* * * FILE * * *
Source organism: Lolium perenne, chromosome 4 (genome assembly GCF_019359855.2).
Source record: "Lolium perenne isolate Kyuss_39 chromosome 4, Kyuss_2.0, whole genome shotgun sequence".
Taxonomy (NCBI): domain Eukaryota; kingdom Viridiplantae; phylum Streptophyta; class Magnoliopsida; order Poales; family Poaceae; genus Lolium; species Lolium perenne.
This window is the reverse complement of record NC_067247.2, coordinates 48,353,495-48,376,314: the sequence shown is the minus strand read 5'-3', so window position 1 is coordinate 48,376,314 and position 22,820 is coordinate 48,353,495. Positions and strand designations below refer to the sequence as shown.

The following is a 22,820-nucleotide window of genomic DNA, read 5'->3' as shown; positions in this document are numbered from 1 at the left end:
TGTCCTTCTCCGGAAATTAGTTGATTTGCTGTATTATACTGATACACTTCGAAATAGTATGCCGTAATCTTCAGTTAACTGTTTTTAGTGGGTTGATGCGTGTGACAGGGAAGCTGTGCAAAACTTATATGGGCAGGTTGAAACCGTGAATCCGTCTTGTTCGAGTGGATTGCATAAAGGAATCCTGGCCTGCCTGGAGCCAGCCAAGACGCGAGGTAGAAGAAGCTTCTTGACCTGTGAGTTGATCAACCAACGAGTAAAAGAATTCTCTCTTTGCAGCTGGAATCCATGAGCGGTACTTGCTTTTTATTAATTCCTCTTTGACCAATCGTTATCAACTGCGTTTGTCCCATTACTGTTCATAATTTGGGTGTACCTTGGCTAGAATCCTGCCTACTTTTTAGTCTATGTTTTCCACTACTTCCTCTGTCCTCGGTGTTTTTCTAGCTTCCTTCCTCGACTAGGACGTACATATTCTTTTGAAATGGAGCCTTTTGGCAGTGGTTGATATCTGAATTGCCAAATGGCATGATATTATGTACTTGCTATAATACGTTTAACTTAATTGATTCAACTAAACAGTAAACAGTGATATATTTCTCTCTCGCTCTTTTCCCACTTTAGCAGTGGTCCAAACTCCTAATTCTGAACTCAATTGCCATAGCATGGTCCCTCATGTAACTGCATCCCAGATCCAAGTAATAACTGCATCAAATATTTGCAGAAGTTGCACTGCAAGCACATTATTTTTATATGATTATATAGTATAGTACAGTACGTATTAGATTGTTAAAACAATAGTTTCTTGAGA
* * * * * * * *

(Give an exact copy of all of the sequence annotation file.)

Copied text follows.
Source organism: Lolium perenne, chromosome 4 (genome assembly GCF_019359855.2).
Source record: "Lolium perenne isolate Kyuss_39 chromosome 4, Kyuss_2.0, whole genome shotgun sequence".
Taxonomy (NCBI): domain Eukaryota; kingdom Viridiplantae; phylum Streptophyta; class Magnoliopsida; order Poales; family Poaceae; genus Lolium; species Lolium perenne.
This window is the reverse complement of record NC_067247.2, coordinates 48,353,495-48,376,314: the sequence shown is the minus strand read 5'-3', so window position 1 is coordinate 48,376,314 and position 22,820 is coordinate 48,353,495. Positions and strand designations below refer to the sequence as shown.

The following is a 22,820-nucleotide window of genomic DNA, read 5'->3' as shown; positions in this document are numbered from 1 at the left end:
TGTCCTTCTCCGGAAATTAGTTGATTTGCTGTATTATACTGATACACTTCGAAATAGTATGCCGTAATCTTCAGTTAACTGTTTTTAGTGGGTTGATGCGTGTGACAGGGAAGCTGTGCAAAACTTATATGGGCAGGTTGAAACCGTGAATCCGTCTTGTTCGAGTGGATTGCATAAAGGAATCCTGGCCTGCCTGGAGCCAGCCAAGACGCGAGGTAGAAGAAGCTTCTTGACCTGTGAGTTGATCAACCAACGAGTAAAAGAATTCTCTCTTTGCAGCTGGAATCCATGAGCGGTACTTGCTTTTTATTAATTCCTCTTTGACCAATCGTTATCAACTGCGTTTGTCCCATTACTGTTCATAATTTGGGTGTACCTTGGCTAGAATCCTGCCTACTTTTTAGTCTATGTTTTCCACTACTTCCTCTGTCCTCGGTGTTTTTCTAGCTTCCTTCCTCGACTAGGACGTACATATTCTTTTGAAATGGAGCCTTTTGGCAGTGGTTGATATCTGAATTGCCAAATGGCATGATATTATGTACTTGCTATAATACGTTTAACTTAATTGATTCAACTAAACAGTAAACAGTGATATATTTCTCTCTCGCTCTTTTCCCACTTTAGCAGTGGTCCAAACTCCTAATTCTGAACTCAATTGCCATAGCATGGTCCCTCATGTAACTGCATCCCAGATCCAAGTAATAACTGCATCAAATATTTGCAGAAGTTGCACTGCAAGCACATTATTTTTATATGATTATATAGTATAGTACAGTACGTATTAGATTGTTAAAACAATAGTTTCTTGAGA